- Title of each blog post (or theme), as well as the type of content for other channels, such as Facebook updates or tweets.
- The deadline for each piece of content (this will help you stay on track with content creation and manage team members who are blogging).
Note: We often include “Press” as a part of our content calendars as well, since having your PR reps or publicist pitch stories around the types of content you are already publishing on your blog and social channels can help strengthen your industry thought leadership – especially when press mentions drive leads back to your website to read more about you.
A lot of print and online publications publish their editorial calendars so that freelance writers will know which types of stories to pitch for their upcoming issues. In these types of editorial calendars, there aren’t specific story headlines noted, and the calendars aren’t as detailed – they focus on an overarching topic for the month. Notice the editorial calendar for Forbes below (or click here to view it in your browser) – they have the month, the editorial theme, deadlines, and publish dates.
This is a pretty basic content calendar, and if there are any specific features under each editorial theme for the month, they’ll note it, like the “Top-Earning Athletes” focus under June’s “The Investment Guide I” theme.
Other publications give readers and potential contributors a more generalized theme for each section of their publication or website, such as the way SheKnows.com sets up their editorial calendars. See it on their website here.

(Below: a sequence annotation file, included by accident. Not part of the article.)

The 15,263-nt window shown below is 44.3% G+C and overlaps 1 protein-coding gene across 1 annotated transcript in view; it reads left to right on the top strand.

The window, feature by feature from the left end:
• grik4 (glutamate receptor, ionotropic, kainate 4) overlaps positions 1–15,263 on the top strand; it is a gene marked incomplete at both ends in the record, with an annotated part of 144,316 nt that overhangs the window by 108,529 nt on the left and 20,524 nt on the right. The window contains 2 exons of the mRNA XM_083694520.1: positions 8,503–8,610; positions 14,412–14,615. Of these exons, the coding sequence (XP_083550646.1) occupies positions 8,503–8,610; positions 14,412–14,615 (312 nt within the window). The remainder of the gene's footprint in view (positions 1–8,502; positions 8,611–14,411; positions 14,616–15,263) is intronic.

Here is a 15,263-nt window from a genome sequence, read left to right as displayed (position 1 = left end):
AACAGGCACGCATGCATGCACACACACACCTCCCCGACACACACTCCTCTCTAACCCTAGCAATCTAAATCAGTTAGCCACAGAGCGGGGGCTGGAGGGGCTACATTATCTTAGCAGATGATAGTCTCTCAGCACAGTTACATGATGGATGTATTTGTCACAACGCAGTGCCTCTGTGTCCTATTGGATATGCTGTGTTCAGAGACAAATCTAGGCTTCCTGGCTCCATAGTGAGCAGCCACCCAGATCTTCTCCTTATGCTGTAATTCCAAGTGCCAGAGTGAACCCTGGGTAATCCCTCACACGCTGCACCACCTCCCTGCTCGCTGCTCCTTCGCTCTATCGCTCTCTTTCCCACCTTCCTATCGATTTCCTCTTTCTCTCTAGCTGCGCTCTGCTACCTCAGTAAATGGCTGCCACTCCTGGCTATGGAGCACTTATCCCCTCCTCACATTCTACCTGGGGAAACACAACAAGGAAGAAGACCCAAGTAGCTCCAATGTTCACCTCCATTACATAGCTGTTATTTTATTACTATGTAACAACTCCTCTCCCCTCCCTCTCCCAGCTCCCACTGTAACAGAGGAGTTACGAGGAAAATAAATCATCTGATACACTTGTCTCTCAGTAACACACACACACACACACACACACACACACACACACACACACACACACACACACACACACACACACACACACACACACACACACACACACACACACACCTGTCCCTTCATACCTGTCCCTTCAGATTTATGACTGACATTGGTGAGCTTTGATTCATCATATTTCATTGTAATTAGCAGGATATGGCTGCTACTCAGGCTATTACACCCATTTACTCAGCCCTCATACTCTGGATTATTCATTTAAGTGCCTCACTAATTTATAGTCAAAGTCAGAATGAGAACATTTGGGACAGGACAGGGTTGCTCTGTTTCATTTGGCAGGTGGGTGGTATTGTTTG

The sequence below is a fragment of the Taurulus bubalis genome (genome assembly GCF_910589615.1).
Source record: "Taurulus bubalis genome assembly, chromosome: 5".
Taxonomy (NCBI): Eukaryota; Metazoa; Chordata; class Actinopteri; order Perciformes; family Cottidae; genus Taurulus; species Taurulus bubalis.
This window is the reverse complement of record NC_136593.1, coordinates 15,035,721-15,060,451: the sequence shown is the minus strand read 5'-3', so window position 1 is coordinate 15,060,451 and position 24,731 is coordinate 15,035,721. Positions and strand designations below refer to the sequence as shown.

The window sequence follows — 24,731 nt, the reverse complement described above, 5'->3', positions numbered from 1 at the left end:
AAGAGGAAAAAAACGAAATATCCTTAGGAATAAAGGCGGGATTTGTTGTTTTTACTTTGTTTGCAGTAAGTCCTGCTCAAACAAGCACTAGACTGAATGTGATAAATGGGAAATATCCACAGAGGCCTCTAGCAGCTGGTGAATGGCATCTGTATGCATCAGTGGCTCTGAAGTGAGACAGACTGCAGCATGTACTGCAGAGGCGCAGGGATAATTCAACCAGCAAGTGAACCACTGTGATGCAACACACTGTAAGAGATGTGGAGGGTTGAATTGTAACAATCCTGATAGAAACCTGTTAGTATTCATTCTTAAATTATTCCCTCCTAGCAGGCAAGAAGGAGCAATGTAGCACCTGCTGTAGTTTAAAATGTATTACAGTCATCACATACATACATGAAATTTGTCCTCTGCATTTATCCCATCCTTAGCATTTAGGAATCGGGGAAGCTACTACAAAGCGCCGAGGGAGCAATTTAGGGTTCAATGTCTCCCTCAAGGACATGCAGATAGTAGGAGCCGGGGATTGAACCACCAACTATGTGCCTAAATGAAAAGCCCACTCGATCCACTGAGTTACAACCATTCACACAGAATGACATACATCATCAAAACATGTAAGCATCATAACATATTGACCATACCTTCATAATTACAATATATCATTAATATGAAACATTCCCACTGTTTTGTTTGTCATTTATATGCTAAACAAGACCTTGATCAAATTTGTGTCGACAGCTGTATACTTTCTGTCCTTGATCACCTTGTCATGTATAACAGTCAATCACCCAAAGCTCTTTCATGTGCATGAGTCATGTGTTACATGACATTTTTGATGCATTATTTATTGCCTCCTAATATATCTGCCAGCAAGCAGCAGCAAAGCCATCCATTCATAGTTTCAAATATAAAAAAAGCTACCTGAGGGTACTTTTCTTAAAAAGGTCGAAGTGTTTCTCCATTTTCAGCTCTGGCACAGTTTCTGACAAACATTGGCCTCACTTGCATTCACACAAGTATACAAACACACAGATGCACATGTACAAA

In fact, if you’re curious about any publication’s editorial calendar layout, you can do a quick Google search with “[name of publication” editorial calendar] and you can generally find it pretty easily.
Now, for most businesses who are creating an editorial calendar to cover blogging and, say, social channels, you’ll want to be more granular and have the actual topics for each week panned out ahead of time. We’ll dive into the step-by-step of setting up your calendar in a minute, but first, if you want a more tech-savvy solution for managing your editorial calendar and you operate on the WordPress backend, I highly recommend the Editorial Calendar plugin for WordPress (which is free, I might add), since it links your blog post drafts into your calendar and makes the process pretty seamless. I actually still use a spreadsheet to first map out content, and then enter it into the calendar as an easy way to manage content development.
Creating Your Calendar, Step-by-Step
1. Use my Sample Editorial Calendar as a base to set up your Excel spreadsheet. List your content creation channels at the top, after deadline (assuming you’re including blogging as a regular content channel)
2. Taking into account frequency of each channel publication, make an “x” in each box that correlates to your publishing date and channel (ex: on 3/3/13 I’m going to have a blog post and a Facebook update).
3. Find notable dates. This part requires a little more thought and some research. Think about what type of business you’re in and make a list of notable holidays, industry events, company milestone dates, etc. that you’ll want to create content around and then add those topics into your calendar first, since those will require specific publishing dates.
4. Add in your additional content topics for the month. Often brands will focus on a specific topic each month, for instance we might have a 4-part series, over the course of a month, that focuses on analyzing your blog’s traffic. (we’ll have an upcoming blog post on how to find content topic ideas later on).
5. Rinse and repeat (for each following month).
Voila! Now you have a basic editorial calendar that will serve as a roadmap for your content creation efforts. Keep in mind, an editorial calendar is constantly evolving, so you may need to move publishing dates around or occasionally add in additional posts to account for unexpected news or company releases.